Data from CoreLogic shows the foreclosure inventory declined by 21.5 percent and completed foreclosures declined by 27.1 percent in October of this year compared with October 2014. The number of completed foreclosures nationwide decreased year over year from 51,000 in October 2014 to 37,000 in October 2015. The number of completed foreclosures in October 2015 was down 68.2 percent from the peak of 117,543 in September 2010.
The foreclosure inventory is the share of all homes at some stage of the foreclosure process, and completed foreclosures reflect the total number of homes actually lost to foreclosure. Since the financial crisis began in September 2008, there have been approximately 6 million completed foreclosures across the country, and since homeownership rates peaked in the second quarter of 2004, there have been about 8 million homes lost to foreclosure.
As of October 2015, the national foreclosure inventory included approximately 463,000, or 1.2 percent, of all homes with a mortgage compared with 589,000 homes, or 1.5 percent, in October 2014. This is lowest rate since November 2007.
CoreLogic also reports that the number of mortgages in serious delinquency (defined as 90 days or more past due, including those loans in foreclosure or REO) declined by 19.7 percent from October 2014 to October 2015 with 1.3 million mortgages, or 3.4 percent, in this category. This is the lowest serious delinquency rate since December 2007.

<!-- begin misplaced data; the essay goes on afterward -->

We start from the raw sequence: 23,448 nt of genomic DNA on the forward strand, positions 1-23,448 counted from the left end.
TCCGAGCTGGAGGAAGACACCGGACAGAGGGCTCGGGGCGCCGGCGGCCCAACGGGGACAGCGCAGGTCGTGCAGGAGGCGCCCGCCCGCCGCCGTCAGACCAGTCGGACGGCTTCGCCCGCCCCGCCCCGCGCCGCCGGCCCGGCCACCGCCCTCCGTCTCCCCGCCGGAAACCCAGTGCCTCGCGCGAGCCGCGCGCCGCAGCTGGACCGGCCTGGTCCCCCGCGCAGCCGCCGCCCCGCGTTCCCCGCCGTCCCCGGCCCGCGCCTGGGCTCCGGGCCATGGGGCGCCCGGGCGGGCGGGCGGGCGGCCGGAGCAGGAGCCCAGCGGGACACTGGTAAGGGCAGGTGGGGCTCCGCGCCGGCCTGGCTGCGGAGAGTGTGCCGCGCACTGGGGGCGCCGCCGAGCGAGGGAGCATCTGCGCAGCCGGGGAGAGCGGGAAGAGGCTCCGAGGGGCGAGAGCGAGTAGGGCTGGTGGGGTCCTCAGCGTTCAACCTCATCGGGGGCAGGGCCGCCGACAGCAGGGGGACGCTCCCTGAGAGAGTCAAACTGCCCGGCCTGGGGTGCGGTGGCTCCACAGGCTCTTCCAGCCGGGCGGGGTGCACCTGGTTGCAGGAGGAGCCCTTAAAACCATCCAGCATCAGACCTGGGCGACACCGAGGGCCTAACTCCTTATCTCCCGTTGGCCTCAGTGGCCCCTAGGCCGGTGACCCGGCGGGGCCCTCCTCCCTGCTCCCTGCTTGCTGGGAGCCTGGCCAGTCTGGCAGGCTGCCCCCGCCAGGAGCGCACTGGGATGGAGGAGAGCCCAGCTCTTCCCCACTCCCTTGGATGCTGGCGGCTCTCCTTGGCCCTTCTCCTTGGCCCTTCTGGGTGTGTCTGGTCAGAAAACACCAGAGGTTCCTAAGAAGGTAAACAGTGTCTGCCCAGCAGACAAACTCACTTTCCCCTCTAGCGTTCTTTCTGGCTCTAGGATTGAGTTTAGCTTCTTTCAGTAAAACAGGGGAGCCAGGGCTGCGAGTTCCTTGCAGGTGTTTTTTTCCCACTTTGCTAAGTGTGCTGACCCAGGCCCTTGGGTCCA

“Improved economic conditions and more foreclosure completions have pushed the foreclosure rate lower,” said Dr. Frank Nothaft, chief economist for CoreLogic. “The national unemployment rate declined to 5.0 percent in October, the lowest since December 2007, and the CoreLogic national Home Price Index has risen 37 percent from its trough.”
“We are heading into 2016 with the lowest foreclosure inventory in eight years thanks to escalating home values and progressive improvement in the U.S. economy. A large proportion of the remaining foreclosure inventory is clustered in New York, New Jersey and Florida,” said Anand Nallathambi, president and CEO of CoreLogic. “Equally encouraging is the drop in mortgage delinquency rates reflecting the stronger labor market and tighter underwriting since 2009.”
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